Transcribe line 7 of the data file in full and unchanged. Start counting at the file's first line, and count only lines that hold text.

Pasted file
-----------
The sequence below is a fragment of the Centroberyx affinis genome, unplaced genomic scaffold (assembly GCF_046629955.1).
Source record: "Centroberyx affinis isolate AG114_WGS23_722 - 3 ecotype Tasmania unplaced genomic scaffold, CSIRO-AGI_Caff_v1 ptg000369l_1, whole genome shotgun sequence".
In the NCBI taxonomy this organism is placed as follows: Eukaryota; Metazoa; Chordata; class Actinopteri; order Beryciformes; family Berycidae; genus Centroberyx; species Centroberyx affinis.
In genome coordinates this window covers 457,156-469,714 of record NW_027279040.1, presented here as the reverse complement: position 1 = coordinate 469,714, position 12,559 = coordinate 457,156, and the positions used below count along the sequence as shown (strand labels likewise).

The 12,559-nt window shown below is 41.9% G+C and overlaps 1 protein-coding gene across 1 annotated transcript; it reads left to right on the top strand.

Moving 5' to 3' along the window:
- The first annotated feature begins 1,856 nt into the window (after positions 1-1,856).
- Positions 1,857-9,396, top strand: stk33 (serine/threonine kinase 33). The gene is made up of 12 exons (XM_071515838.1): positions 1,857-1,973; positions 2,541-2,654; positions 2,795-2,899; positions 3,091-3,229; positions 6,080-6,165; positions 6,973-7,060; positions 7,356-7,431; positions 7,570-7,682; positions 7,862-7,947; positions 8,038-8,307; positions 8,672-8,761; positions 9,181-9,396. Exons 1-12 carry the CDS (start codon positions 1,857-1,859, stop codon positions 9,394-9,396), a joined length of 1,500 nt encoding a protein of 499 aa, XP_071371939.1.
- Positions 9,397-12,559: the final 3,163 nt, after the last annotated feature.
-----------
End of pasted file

- The first annotated feature begins 1,856 nt into the window (after positions 1-1,856).